First there were notebooks. Then tablets. And now ‘book tablets’
Acer turns Chrome OS into a fondleslab so you don’t give teacher an Apple
Google and Acer have given the world its first Chromebook Tablet.
The Acer Chromebook Tab 10 takes Google’s OS, slices off its keyboard and runs it on a 9.7-inch tablet that has an utterly anodyne design.
Under the hood you’ll find an OP1 CPU that bonds dual-core Cortex-A72 and quad-core Cortex-A53 silicon, plus 4GB of RAM and 32GB of storage. 802.11ac and Bluetooth 4.1 let it talk to the world. Battery life is said to reach nine hours and the screen is a QXGA IPS touch display at 2048 x 1536. Cameras? Yep, two: 2MP up front, 5MP at the rear.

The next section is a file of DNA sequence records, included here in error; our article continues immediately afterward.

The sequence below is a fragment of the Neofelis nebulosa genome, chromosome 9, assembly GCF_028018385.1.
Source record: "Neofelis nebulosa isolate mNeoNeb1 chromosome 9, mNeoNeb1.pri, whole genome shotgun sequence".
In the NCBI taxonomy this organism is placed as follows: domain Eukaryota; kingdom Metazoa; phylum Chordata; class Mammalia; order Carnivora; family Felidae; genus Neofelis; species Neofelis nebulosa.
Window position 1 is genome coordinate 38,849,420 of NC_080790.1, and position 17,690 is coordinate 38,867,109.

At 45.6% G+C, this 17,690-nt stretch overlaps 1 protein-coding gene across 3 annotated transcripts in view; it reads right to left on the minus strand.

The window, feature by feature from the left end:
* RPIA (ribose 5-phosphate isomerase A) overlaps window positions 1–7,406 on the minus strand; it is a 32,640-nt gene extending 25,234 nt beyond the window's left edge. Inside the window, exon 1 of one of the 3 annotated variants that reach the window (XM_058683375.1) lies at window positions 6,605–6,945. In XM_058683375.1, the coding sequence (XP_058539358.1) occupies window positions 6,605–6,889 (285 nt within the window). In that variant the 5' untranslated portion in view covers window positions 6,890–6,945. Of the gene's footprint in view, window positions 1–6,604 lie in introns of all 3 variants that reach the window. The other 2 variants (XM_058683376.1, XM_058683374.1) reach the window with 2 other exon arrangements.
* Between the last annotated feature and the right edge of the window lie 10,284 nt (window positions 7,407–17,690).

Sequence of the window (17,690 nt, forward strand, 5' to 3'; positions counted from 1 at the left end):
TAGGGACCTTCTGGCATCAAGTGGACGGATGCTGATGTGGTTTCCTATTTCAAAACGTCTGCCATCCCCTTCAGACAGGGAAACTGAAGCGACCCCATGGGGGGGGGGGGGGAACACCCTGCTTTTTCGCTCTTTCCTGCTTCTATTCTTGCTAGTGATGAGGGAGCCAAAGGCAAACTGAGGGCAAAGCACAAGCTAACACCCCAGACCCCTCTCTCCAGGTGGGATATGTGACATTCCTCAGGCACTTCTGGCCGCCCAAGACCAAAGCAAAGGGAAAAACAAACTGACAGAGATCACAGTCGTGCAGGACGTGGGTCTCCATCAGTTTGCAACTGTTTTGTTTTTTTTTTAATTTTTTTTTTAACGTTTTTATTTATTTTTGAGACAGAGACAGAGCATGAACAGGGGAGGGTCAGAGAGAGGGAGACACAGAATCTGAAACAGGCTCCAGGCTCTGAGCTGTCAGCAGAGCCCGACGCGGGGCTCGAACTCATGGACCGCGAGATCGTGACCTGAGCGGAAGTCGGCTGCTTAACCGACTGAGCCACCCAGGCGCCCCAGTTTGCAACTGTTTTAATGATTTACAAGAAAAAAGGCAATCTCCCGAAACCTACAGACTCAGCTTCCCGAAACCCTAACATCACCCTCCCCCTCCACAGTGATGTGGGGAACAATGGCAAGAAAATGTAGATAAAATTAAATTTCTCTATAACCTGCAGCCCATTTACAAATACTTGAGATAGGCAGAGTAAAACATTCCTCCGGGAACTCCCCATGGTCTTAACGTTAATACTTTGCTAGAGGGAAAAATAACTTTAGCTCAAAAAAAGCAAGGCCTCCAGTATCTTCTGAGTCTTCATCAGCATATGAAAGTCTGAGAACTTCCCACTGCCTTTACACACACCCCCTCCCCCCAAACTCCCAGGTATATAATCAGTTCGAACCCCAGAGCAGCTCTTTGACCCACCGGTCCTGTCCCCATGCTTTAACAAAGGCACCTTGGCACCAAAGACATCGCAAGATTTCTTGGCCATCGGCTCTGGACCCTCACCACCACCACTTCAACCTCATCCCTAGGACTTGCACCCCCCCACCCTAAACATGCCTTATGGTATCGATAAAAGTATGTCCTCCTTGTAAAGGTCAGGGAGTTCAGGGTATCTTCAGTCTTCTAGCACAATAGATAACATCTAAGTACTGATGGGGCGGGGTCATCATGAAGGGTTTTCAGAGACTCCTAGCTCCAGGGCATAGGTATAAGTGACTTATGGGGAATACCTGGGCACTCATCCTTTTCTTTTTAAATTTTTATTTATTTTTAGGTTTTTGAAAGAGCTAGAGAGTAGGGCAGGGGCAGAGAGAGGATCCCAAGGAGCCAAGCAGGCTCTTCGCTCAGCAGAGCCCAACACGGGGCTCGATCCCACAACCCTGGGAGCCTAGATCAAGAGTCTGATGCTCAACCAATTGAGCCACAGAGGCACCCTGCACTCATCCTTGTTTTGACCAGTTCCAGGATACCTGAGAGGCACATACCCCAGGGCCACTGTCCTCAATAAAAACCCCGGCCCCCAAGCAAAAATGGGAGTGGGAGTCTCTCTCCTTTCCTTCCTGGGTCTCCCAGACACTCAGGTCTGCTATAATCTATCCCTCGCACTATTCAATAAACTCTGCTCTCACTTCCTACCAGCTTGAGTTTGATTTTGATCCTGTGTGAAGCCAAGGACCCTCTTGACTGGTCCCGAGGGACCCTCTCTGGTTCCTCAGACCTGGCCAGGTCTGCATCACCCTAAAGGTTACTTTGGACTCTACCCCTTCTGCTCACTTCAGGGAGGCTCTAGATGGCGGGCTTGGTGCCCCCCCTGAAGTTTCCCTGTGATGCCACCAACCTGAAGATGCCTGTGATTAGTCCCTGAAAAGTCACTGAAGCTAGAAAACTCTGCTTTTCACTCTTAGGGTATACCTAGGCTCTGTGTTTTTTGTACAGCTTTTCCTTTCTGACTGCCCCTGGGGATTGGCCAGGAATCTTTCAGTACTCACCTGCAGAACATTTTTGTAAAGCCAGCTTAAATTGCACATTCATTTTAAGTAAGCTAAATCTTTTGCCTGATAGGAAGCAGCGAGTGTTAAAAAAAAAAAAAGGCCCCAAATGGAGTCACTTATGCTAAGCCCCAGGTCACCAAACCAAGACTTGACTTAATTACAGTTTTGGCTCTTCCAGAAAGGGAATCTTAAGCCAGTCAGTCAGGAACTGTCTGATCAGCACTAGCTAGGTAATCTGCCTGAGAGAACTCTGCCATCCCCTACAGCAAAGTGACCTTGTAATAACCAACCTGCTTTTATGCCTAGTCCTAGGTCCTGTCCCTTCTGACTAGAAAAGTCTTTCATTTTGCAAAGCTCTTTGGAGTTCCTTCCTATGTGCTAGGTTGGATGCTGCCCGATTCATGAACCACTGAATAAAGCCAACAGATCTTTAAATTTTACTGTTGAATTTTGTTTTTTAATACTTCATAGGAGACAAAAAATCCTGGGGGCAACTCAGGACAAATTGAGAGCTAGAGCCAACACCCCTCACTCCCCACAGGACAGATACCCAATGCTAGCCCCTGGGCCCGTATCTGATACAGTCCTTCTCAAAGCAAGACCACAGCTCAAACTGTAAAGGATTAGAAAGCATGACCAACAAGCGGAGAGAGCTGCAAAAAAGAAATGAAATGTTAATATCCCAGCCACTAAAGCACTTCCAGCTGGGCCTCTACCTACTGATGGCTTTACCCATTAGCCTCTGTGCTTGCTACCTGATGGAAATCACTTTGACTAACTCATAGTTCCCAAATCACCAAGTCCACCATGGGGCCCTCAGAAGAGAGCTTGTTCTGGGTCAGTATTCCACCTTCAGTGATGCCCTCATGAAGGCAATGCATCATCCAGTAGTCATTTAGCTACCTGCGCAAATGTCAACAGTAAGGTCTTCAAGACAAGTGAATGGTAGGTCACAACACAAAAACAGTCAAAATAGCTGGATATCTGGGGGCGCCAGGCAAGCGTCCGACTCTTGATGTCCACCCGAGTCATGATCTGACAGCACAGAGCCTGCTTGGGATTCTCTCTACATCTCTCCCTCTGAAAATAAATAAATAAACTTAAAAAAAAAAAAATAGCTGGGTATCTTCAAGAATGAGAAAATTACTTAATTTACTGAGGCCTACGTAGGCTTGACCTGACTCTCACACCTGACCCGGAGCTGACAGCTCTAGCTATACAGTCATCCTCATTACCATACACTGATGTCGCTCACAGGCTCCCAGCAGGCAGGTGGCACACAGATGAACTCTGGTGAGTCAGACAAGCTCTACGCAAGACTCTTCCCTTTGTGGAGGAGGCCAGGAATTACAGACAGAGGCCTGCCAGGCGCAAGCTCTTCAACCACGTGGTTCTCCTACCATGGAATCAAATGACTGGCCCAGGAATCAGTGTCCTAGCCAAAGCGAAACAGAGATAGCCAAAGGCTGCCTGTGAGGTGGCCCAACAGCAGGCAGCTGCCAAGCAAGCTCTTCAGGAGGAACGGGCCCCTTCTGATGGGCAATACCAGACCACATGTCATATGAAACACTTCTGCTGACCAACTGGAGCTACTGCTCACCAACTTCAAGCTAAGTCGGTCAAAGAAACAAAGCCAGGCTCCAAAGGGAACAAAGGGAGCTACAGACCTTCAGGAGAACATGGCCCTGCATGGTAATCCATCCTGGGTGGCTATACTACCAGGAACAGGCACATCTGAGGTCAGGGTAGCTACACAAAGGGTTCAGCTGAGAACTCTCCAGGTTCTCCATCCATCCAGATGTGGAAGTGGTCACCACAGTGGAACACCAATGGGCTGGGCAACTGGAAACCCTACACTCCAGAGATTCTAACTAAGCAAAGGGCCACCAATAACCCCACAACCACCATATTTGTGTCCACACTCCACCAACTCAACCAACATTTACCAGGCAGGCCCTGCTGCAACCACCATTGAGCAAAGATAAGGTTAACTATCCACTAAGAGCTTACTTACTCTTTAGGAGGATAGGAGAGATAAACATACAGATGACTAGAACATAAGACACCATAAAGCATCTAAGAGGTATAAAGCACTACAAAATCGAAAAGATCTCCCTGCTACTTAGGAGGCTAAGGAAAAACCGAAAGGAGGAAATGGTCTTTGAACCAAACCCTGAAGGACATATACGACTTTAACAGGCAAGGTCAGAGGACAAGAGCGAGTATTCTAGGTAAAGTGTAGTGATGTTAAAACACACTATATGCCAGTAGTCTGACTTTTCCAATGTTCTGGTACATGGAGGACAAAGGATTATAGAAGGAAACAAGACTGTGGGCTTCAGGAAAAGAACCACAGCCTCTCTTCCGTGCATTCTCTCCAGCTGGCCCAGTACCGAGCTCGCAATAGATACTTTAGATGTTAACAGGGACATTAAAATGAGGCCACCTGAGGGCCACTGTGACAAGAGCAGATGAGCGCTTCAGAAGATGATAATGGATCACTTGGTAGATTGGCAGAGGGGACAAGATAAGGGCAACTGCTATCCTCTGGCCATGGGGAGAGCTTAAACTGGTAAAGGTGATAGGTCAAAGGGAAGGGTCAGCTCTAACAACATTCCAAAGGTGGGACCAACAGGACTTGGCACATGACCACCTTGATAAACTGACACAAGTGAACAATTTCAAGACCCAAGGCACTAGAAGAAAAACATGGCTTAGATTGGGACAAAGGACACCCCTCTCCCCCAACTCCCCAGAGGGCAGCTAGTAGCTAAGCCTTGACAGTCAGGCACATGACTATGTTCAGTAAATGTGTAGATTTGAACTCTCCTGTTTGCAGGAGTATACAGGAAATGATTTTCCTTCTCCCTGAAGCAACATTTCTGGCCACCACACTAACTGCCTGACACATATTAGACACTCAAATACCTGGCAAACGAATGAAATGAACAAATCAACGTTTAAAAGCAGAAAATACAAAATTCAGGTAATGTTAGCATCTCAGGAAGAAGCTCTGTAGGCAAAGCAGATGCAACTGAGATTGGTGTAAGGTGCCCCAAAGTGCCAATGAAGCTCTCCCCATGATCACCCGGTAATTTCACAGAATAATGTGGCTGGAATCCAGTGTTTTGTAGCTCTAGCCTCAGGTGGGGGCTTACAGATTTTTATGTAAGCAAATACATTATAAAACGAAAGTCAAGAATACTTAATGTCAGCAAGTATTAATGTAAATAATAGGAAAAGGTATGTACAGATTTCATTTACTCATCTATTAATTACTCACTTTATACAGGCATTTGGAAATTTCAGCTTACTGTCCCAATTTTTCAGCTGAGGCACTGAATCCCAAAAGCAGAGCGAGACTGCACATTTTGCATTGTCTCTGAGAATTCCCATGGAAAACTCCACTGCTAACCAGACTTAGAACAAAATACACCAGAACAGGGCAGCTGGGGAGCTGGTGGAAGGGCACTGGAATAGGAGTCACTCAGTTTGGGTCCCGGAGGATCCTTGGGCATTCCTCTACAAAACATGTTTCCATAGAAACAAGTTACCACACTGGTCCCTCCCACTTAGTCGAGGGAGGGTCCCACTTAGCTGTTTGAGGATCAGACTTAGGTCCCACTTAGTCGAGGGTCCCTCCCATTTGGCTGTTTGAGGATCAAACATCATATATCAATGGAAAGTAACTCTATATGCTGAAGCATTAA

There’s also a battery-free Wacom stylus and a slot for it to live in, a USB 3.1 Type-C Gen 1 port, speaker/headphone/microphone jack and a Micro SD card reader.
The device is administrable using Google’s Chromebook-wrangler for schools and can work with the ad giant’s Play app bazaar.
Google reckons the device’s big selling points are portability and touch-screen interactivity, AI-fuelled software that makes for better on-screen writing and a dock that should help prevent the device being damaged.
The Register reckons the device’s immediate virtue is that it’s gathered some attention a couple of days before Apple makes an education-centric announcement widely expected to include cheaper iPads for schools.
The Chromebook Tab will set you back at least US$329 or €329, plus sales tax, and will go on sale in May. ®
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